Tuesday, 20 January 2015

Divergent (2014)

Based on a novel by Veronica Roth (the first in a trilogy), Divergent is another movie aimed squarely at the Young Adult market. It focuses on a young woman who ends up being trained for combat in a system that rewards those not up to the task with a type of banishment, or sometimes even possible death. It's also about a society ruled by people who may not always have the best interests of the public at heart. Despite these similarities, and one or two others, this ISN'T The Hunger Games. Even if it hopes to grab a piece of that pie. It's actually a bit better than The Hunger Games, in my opinion.

Shailene Woodley plays Tris, a young girl living in a society that is determined to avoid another major war. To ensure this, everyone is sorted in to one of five factions. There's a test to be taken just before you choose the faction, but you're still supposed to be able to choose a different faction if you wish. It just makes you stand out a bit if you don't follow on the path set down by your parents. The five factions are Abnegation (selfless), Erudite (intelligent), Amity (peaceful), Candor (honest), and Dauntless (brave). When Tris takes her test she is advised to pretend that she had to leave early after taking sick. It turns out that she's divergent, able to think more independently than most and not be so easily controlled. Divergents are viewed as dangerous. And Tris makes her situation worse when she goes to the choosing ceremony the next day and decides to give the Dauntless faction a go. She doesn't realise just how tough the training will be, and falling too low on the scoreboard is not an option when the consequence is being sent away to live outwith any of the factions.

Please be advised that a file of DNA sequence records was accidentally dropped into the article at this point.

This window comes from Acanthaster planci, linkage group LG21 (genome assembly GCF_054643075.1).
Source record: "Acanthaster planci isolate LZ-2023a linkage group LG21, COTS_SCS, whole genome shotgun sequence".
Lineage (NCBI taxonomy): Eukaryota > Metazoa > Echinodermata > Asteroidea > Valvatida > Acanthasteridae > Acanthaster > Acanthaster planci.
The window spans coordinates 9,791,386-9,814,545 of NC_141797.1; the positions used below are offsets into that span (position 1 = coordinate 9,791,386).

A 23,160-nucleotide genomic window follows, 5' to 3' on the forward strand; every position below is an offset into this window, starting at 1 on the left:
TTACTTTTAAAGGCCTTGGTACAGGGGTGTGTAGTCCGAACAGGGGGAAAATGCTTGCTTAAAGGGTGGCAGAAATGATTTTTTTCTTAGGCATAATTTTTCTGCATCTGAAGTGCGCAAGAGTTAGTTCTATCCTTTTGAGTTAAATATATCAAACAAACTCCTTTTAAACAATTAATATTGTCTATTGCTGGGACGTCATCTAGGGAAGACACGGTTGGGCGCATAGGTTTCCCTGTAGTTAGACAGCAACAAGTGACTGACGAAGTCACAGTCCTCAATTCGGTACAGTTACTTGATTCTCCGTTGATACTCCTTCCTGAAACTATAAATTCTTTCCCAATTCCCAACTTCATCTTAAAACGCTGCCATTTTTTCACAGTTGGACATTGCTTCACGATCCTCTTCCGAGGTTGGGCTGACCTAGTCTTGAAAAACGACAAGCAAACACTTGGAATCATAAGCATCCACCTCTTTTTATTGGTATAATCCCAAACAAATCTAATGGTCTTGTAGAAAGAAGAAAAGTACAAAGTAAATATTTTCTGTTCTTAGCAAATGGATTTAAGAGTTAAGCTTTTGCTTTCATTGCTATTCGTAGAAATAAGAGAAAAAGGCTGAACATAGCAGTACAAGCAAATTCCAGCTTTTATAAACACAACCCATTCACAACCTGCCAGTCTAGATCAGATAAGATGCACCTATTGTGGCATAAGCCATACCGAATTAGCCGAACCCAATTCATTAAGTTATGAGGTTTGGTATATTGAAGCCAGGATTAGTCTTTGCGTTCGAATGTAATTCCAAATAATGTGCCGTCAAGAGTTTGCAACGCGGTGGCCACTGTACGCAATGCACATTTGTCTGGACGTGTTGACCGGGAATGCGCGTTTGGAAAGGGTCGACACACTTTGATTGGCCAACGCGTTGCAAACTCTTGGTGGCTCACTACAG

Although it runs for over two hours (it's about 140 minutes, approximately), Divergent doesn't feel overlong or bloated. There are plenty of action beats that help to move things along, and the inevitable potential romance is evenly spread out throughout the second half of the film, making it less likely to induce vomiting. The screenplay by Vanessa Taylor and Evan Daugherty does a great job of getting, and keeping, viewers up to speed without grinding proceedings to a complete halt, although there are times when it's a very close call.

Director Neil Burger makes all of the right choices for the material. It's generally light, although one or two moments do venture into impressively dark territory, the soundtrack has some tracks that teenage girls should enjoy, the action is solid, although it doesn't get in the way of the character moments, and there are so many odds stacked against Tris that every small victory has the potential to make viewers smile/breathe a sigh of relief.

There's also the cast. Woodley isn't a particularly strong lead, but she's acceptable enough in the role. Theo James, as Four (a Dauntless man who takes a shine to Tris), is suitably strong and handsome, and Jai Courtney plays a bit of a git, which works perfectly considering how much I dislike him anyway. Miles Teller and Zoe Kravitz are the two other Dauntless recruits who stand out from the pack, for different reasons, and then there are supporting roles for Ashley Judd and Kate Winslet, with the latter somehow managing to be brilliant every time she's onscreen despite often appearing to deliver more exposition.

I hoped to get through Divergent without hating it, or myself, too much. It turned out to be quite a pleasant surprise. So much so that I'm now looking forward to the sequel.



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